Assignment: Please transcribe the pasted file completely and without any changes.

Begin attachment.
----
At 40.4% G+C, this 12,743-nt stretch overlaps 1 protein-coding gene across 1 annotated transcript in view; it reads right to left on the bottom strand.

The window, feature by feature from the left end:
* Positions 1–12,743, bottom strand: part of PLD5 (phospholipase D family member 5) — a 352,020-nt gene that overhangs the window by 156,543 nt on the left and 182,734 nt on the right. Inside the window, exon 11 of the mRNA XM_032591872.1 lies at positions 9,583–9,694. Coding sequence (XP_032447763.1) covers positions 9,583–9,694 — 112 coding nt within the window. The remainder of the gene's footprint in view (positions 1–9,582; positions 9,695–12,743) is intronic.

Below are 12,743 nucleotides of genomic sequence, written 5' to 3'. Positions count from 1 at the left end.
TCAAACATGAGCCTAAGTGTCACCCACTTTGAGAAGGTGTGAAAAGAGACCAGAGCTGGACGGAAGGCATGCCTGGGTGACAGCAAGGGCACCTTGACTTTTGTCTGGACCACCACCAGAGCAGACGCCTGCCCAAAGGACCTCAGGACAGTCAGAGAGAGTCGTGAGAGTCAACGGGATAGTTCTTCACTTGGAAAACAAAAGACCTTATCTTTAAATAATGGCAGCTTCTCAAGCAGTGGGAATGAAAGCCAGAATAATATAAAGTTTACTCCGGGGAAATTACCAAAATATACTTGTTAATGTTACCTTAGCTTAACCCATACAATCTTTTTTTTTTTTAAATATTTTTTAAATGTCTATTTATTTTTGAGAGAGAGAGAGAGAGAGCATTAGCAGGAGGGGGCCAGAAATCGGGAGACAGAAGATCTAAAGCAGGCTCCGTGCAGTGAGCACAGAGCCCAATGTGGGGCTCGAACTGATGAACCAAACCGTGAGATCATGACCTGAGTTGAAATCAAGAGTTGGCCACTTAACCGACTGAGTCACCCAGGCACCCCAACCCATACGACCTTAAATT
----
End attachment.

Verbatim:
At 40.4% G+C, this 12,743-nt stretch overlaps 1 protein-coding gene across 1 annotated transcript in view; it reads right to left on the bottom strand.

The window, feature by feature from the left end:
* Positions 1–12,743, bottom strand: part of PLD5 (phospholipase D family member 5) — a 352,020-nt gene that overhangs the window by 156,543 nt on the left and 182,734 nt on the right. Inside the window, exon 11 of the mRNA XM_032591872.1 lies at positions 9,583–9,694. Coding sequence (XP_032447763.1) covers positions 9,583–9,694 — 112 coding nt within the window. The remainder of the gene's footprint in view (positions 1–9,582; positions 9,695–12,743) is intronic.

Below are 12,743 nucleotides of genomic sequence, written 5' to 3'. Positions count from 1 at the left end.
TCAAACATGAGCCTAAGTGTCACCCACTTTGAGAAGGTGTGAAAAGAGACCAGAGCTGGACGGAAGGCATGCCTGGGTGACAGCAAGGGCACCTTGACTTTTGTCTGGACCACCACCAGAGCAGACGCCTGCCCAAAGGACCTCAGGACAGTCAGAGAGAGTCGTGAGAGTCAACGGGATAGTTCTTCACTTGGAAAACAAAAGACCTTATCTTTAAATAATGGCAGCTTCTCAAGCAGTGGGAATGAAAGCCAGAATAATATAAAGTTTACTCCGGGGAAATTACCAAAATATACTTGTTAATGTTACCTTAGCTTAACCCATACAATCTTTTTTTTTTTTAAATATTTTTTAAATGTCTATTTATTTTTGAGAGAGAGAGAGAGAGAGCATTAGCAGGAGGGGGCCAGAAATCGGGAGACAGAAGATCTAAAGCAGGCTCCGTGCAGTGAGCACAGAGCCCAATGTGGGGCTCGAACTGATGAACCAAACCGTGAGATCATGACCTGAGTTGAAATCAAGAGTTGGCCACTTAACCGACTGAGTCACCCAGGCACCCCAACCCATACGACCTTAAATT